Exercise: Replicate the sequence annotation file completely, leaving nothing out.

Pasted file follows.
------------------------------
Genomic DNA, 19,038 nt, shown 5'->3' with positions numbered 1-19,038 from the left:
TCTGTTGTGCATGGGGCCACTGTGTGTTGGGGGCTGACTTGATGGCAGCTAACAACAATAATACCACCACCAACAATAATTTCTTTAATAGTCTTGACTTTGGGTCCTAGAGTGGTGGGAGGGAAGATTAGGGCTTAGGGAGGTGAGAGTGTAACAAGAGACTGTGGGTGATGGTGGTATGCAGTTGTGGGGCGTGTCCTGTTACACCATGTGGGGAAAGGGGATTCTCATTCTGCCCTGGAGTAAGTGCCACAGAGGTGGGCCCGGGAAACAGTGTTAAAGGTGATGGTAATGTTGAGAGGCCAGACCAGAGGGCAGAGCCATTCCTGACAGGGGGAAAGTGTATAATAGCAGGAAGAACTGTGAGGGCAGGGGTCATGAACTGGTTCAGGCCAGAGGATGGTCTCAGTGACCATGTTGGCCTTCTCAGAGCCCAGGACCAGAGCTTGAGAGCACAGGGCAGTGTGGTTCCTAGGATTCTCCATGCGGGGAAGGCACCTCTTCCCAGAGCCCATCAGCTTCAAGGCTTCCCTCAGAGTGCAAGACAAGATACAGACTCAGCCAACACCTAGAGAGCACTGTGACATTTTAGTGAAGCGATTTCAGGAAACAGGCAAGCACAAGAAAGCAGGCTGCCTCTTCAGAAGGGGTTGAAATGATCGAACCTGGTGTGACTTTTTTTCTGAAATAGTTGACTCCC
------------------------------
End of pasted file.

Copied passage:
Genomic DNA, 19,038 nt, shown 5'->3' with positions numbered 1-19,038 from the left:
TCTGTTGTGCATGGGGCCACTGTGTGTTGGGGGCTGACTTGATGGCAGCTAACAACAATAATACCACCACCAACAATAATTTCTTTAATAGTCTTGACTTTGGGTCCTAGAGTGGTGGGAGGGAAGATTAGGGCTTAGGGAGGTGAGAGTGTAACAAGAGACTGTGGGTGATGGTGGTATGCAGTTGTGGGGCGTGTCCTGTTACACCATGTGGGGAAAGGGGATTCTCATTCTGCCCTGGAGTAAGTGCCACAGAGGTGGGCCCGGGAAACAGTGTTAAAGGTGATGGTAATGTTGAGAGGCCAGACCAGAGGGCAGAGCCATTCCTGACAGGGGGAAAGTGTATAATAGCAGGAAGAACTGTGAGGGCAGGGGTCATGAACTGGTTCAGGCCAGAGGATGGTCTCAGTGACCATGTTGGCCTTCTCAGAGCCCAGGACCAGAGCTTGAGAGCACAGGGCAGTGTGGTTCCTAGGATTCTCCATGCGGGGAAGGCACCTCTTCCCAGAGCCCATCAGCTTCAAGGCTTCCCTCAGAGTGCAAGACAAGATACAGACTCAGCCAACACCTAGAGAGCACTGTGACATTTTAGTGAAGCGATTTCAGGAAACAGGCAAGCACAAGAAAGCAGGCTGCCTCTTCAGAAGGGGTTGAAATGATCGAACCTGGTGTGACTTTTTTTCTGAAATAGTTGACTCCC